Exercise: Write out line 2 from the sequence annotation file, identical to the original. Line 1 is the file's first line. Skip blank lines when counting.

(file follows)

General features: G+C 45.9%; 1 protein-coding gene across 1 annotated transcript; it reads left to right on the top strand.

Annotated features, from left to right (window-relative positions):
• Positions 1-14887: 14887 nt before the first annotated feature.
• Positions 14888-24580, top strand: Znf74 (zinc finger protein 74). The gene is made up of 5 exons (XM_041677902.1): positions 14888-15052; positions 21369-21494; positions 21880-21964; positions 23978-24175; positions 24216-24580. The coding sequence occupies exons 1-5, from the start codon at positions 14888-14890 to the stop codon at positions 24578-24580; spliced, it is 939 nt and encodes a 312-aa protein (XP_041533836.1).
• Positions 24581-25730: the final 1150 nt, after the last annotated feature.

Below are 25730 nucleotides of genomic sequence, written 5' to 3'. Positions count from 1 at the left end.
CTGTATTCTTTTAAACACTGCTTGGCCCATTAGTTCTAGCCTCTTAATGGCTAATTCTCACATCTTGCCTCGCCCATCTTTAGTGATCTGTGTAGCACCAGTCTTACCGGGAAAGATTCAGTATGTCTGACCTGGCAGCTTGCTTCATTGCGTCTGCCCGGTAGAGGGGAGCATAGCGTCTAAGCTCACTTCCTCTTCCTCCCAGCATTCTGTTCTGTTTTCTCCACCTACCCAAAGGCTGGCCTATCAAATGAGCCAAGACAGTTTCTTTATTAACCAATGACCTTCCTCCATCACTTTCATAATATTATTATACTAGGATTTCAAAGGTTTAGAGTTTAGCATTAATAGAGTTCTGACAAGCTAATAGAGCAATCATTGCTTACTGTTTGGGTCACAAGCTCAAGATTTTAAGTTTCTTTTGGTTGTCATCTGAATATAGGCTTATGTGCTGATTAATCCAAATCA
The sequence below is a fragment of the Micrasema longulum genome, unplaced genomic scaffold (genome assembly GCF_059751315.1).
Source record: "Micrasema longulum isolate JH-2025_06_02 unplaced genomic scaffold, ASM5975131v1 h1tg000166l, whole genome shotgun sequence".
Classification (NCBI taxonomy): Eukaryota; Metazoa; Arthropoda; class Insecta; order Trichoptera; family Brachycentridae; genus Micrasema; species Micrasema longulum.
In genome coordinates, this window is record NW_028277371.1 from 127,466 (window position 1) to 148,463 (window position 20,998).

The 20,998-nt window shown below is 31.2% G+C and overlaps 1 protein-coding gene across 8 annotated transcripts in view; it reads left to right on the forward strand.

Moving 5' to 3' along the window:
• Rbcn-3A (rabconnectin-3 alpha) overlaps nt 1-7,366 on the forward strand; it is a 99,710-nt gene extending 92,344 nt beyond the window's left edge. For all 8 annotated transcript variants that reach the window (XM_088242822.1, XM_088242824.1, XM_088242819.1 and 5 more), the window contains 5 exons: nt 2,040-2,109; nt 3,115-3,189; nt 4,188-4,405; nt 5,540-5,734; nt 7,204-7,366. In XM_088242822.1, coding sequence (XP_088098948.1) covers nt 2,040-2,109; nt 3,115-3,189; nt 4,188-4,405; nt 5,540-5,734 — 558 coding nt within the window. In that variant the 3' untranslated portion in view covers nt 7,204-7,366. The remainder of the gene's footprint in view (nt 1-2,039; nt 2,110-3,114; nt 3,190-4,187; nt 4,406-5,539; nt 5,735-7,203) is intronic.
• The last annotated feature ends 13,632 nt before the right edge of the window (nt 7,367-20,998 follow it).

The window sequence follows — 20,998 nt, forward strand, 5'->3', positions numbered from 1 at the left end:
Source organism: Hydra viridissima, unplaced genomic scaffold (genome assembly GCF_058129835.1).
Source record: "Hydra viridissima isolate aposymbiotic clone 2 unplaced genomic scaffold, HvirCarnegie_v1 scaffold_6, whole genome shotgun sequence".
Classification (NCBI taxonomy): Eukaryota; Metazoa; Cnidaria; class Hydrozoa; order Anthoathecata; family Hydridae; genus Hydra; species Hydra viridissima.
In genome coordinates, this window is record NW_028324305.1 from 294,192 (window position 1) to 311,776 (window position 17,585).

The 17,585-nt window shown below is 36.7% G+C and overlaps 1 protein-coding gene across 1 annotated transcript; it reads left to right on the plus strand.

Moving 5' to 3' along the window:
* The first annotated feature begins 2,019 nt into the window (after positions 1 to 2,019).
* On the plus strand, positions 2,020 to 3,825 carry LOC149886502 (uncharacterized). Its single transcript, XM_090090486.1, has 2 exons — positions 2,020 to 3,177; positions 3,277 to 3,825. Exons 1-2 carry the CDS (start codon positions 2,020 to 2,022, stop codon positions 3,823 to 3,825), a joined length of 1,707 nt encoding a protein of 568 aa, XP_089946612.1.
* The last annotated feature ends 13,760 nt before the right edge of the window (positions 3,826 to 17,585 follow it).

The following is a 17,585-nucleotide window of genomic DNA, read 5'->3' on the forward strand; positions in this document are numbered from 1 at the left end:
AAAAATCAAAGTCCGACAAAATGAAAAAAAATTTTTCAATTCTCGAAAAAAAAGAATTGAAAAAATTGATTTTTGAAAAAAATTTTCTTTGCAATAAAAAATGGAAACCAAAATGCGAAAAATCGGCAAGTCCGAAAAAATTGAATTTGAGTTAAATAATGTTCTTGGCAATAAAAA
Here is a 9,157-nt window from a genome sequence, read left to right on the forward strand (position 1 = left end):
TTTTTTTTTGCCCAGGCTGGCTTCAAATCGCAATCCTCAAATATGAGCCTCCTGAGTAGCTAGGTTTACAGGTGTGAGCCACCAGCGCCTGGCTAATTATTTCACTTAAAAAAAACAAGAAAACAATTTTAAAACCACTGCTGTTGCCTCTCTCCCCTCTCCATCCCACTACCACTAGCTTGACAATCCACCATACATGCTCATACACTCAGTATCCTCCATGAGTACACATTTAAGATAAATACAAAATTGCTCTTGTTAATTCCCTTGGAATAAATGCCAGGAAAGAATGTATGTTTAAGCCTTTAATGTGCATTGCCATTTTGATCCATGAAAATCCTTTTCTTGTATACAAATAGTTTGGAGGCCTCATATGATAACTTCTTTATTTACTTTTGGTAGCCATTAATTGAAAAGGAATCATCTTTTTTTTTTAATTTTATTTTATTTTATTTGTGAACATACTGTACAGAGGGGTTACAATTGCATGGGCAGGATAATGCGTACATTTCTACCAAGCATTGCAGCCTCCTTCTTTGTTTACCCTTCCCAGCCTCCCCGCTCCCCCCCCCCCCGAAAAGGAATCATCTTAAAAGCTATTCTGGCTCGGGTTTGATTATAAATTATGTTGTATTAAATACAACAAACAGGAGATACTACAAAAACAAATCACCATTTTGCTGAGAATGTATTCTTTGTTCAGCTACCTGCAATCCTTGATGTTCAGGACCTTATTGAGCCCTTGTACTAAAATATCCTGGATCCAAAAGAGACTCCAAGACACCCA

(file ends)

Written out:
Annotated features, from left to right (window-relative positions):